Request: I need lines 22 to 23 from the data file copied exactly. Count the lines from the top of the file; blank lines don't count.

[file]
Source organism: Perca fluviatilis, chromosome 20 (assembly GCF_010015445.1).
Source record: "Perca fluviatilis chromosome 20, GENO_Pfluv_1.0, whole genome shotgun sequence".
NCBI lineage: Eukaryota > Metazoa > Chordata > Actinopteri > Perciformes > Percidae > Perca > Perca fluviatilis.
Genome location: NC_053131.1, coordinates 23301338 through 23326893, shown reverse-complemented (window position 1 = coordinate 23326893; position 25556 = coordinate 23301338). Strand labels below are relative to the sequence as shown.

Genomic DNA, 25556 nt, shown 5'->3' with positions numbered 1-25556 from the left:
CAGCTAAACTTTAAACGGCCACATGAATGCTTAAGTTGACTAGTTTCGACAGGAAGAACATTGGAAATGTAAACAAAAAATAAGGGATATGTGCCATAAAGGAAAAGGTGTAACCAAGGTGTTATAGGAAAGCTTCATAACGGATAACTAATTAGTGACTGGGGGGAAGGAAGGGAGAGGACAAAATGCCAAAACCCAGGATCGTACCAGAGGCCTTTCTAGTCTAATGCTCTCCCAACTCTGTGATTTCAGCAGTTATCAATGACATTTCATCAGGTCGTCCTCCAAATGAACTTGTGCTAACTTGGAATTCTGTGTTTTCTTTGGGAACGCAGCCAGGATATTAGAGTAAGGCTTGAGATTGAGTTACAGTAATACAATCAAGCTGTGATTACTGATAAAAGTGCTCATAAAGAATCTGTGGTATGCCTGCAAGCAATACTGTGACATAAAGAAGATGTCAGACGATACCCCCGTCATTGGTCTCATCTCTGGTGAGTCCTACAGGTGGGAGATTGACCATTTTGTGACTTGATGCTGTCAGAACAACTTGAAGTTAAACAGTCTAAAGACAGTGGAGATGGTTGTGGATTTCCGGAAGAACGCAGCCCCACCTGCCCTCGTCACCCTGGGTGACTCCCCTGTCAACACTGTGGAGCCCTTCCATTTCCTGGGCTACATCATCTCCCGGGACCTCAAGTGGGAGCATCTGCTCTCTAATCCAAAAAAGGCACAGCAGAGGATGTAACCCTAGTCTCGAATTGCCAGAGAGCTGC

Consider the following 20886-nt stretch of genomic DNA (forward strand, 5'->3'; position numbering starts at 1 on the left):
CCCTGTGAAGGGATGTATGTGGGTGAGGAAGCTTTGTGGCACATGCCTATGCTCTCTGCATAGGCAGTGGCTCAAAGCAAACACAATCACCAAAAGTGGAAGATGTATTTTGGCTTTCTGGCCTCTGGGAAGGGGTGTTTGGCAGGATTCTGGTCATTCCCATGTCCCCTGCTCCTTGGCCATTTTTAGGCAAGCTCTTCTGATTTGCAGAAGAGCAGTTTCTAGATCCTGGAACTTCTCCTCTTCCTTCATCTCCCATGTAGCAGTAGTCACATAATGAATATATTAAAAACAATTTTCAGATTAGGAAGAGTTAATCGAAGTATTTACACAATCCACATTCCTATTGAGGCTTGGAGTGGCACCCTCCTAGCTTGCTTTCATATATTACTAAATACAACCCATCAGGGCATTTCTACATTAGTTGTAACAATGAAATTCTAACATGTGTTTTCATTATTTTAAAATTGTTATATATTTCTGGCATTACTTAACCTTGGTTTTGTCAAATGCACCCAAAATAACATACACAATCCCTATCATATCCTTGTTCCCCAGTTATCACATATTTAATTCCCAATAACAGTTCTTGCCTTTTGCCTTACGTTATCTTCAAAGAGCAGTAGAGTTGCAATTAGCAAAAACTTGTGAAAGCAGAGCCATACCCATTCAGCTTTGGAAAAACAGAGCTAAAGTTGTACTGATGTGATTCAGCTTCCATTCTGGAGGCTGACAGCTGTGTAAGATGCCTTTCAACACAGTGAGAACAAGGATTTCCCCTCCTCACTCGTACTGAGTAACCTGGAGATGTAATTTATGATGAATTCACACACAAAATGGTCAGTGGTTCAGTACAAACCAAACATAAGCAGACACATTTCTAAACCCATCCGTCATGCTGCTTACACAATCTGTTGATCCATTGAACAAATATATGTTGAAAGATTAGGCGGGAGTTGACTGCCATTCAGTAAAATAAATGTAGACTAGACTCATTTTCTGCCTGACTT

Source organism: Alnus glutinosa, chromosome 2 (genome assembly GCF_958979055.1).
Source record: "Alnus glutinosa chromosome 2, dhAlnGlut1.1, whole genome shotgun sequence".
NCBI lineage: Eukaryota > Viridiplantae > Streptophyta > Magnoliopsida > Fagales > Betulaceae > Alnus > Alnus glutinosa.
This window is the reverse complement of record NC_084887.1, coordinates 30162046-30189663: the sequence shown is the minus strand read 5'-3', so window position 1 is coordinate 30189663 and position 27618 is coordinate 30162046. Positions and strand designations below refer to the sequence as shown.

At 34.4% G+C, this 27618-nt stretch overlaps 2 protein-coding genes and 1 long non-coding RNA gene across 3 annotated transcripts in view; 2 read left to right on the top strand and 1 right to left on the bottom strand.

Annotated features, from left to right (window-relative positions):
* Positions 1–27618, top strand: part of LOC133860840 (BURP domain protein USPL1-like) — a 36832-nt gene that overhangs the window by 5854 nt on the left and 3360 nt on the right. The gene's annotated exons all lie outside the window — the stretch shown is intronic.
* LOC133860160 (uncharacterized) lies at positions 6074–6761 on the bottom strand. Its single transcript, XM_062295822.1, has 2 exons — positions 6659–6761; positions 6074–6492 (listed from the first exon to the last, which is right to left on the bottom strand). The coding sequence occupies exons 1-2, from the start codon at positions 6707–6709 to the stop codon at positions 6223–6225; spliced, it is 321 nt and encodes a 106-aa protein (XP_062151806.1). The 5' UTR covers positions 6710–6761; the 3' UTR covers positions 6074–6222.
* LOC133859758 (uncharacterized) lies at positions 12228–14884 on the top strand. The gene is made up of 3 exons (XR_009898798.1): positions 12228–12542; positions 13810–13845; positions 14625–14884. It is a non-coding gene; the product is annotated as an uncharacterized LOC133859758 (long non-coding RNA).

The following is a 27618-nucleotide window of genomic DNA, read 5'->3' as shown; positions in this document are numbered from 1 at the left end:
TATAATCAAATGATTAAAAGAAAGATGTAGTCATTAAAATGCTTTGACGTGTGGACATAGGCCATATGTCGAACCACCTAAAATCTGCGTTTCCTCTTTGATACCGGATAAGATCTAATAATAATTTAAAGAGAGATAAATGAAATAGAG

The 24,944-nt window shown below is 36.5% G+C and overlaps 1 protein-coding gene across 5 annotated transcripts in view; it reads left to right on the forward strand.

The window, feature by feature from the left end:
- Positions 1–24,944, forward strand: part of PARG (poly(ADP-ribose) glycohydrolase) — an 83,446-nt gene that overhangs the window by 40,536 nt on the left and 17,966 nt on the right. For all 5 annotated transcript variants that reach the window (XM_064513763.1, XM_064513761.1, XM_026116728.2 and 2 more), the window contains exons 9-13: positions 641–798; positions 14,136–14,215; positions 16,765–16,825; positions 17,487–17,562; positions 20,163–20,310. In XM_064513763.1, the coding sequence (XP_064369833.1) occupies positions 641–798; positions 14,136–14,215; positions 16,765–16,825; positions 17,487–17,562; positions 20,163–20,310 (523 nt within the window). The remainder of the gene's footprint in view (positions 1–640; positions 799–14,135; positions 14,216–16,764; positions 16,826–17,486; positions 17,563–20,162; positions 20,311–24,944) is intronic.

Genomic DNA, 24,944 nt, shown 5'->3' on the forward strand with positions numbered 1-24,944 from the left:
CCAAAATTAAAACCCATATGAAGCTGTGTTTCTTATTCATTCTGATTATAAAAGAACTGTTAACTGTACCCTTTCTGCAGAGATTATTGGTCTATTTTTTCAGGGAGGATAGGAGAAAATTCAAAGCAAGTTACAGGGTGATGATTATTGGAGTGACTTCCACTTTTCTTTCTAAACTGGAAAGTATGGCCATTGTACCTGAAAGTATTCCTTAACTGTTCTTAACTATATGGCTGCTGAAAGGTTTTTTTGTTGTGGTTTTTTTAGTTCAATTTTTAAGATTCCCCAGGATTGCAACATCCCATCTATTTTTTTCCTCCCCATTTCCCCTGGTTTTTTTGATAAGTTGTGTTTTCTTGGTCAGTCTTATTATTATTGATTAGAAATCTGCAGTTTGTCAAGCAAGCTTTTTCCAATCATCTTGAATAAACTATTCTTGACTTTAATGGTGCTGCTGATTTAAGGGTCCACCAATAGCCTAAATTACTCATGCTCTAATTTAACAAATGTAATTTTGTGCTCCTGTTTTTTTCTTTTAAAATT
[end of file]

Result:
- Positions 1–24,944, forward strand: part of PARG (poly(ADP-ribose) glycohydrolase) — an 83,446-nt gene that overhangs the window by 40,536 nt on the left and 17,966 nt on the right. For all 5 annotated transcript variants that reach the window (XM_064513763.1, XM_064513761.1, XM_026116728.2 and 2 more), the window contains exons 9-13: positions 641–798; positions 14,136–14,215; positions 16,765–16,825; positions 17,487–17,562; positions 20,163–20,310. In XM_064513763.1, the coding sequence (XP_064369833.1) occupies positions 641–798; positions 14,136–14,215; positions 16,765–16,825; positions 17,487–17,562; positions 20,163–20,310 (523 nt within the window). The remainder of the gene's footprint in view (positions 1–640; positions 799–14,135; positions 14,216–16,764; positions 16,826–17,486; positions 17,563–20,162; positions 20,311–24,944) is intronic.

Genomic DNA, 24,944 nt, shown 5'->3' on the forward strand with positions numbered 1-24,944 from the left: